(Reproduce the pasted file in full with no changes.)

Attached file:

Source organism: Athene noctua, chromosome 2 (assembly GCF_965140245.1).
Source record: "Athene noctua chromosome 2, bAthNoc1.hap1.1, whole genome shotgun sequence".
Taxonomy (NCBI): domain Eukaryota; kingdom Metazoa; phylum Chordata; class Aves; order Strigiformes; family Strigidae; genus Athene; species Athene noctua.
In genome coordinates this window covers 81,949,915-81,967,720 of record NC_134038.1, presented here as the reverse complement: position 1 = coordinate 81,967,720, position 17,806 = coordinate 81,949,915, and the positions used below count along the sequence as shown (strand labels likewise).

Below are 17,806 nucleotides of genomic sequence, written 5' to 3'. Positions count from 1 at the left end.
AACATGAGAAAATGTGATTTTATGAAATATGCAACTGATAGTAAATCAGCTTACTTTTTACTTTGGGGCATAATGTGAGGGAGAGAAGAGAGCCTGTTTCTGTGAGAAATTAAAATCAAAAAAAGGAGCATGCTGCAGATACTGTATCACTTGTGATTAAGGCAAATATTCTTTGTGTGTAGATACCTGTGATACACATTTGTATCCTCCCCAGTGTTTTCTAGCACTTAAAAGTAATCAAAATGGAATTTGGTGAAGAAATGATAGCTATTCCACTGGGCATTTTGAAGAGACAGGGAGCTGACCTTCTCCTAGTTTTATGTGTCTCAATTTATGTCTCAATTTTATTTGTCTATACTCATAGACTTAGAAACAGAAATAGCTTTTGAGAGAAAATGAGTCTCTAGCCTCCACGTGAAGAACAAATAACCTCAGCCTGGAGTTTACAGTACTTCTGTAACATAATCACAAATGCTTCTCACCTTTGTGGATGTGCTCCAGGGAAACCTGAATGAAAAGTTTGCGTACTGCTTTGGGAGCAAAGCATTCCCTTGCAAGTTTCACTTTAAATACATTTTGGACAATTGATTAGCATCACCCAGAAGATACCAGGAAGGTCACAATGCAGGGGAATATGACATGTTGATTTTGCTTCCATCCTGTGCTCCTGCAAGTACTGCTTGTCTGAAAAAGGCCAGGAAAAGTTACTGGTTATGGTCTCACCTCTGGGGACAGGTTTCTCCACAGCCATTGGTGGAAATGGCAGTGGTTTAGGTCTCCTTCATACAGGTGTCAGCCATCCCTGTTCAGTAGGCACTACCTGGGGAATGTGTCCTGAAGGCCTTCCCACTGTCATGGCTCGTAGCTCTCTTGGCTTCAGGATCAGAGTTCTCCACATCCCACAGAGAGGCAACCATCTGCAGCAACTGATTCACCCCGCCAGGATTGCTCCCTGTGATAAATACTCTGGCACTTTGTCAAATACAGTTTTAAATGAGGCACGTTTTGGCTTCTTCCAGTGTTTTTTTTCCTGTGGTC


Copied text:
Source organism: Athene noctua, chromosome 2 (assembly GCF_965140245.1).
Source record: "Athene noctua chromosome 2, bAthNoc1.hap1.1, whole genome shotgun sequence".
Taxonomy (NCBI): domain Eukaryota; kingdom Metazoa; phylum Chordata; class Aves; order Strigiformes; family Strigidae; genus Athene; species Athene noctua.
In genome coordinates this window covers 81,949,915-81,967,720 of record NC_134038.1, presented here as the reverse complement: position 1 = coordinate 81,967,720, position 17,806 = coordinate 81,949,915, and the positions used below count along the sequence as shown (strand labels likewise).

Below are 17,806 nucleotides of genomic sequence, written 5' to 3'. Positions count from 1 at the left end.
AACATGAGAAAATGTGATTTTATGAAATATGCAACTGATAGTAAATCAGCTTACTTTTTACTTTGGGGCATAATGTGAGGGAGAGAAGAGAGCCTGTTTCTGTGAGAAATTAAAATCAAAAAAAGGAGCATGCTGCAGATACTGTATCACTTGTGATTAAGGCAAATATTCTTTGTGTGTAGATACCTGTGATACACATTTGTATCCTCCCCAGTGTTTTCTAGCACTTAAAAGTAATCAAAATGGAATTTGGTGAAGAAATGATAGCTATTCCACTGGGCATTTTGAAGAGACAGGGAGCTGACCTTCTCCTAGTTTTATGTGTCTCAATTTATGTCTCAATTTTATTTGTCTATACTCATAGACTTAGAAACAGAAATAGCTTTTGAGAGAAAATGAGTCTCTAGCCTCCACGTGAAGAACAAATAACCTCAGCCTGGAGTTTACAGTACTTCTGTAACATAATCACAAATGCTTCTCACCTTTGTGGATGTGCTCCAGGGAAACCTGAATGAAAAGTTTGCGTACTGCTTTGGGAGCAAAGCATTCCCTTGCAAGTTTCACTTTAAATACATTTTGGACAATTGATTAGCATCACCCAGAAGATACCAGGAAGGTCACAATGCAGGGGAATATGACATGTTGATTTTGCTTCCATCCTGTGCTCCTGCAAGTACTGCTTGTCTGAAAAAGGCCAGGAAAAGTTACTGGTTATGGTCTCACCTCTGGGGACAGGTTTCTCCACAGCCATTGGTGGAAATGGCAGTGGTTTAGGTCTCCTTCATACAGGTGTCAGCCATCCCTGTTCAGTAGGCACTACCTGGGGAATGTGTCCTGAAGGCCTTCCCACTGTCATGGCTCGTAGCTCTCTTGGCTTCAGGATCAGAGTTCTCCACATCCCACAGAGAGGCAACCATCTGCAGCAACTGATTCACCCCGCCAGGATTGCTCCCTGTGATAAATACTCTGGCACTTTGTCAAATACAGTTTTAAATGAGGCACGTTTTGGCTTCTTCCAGTGTTTTTTTTCCTGTGGTC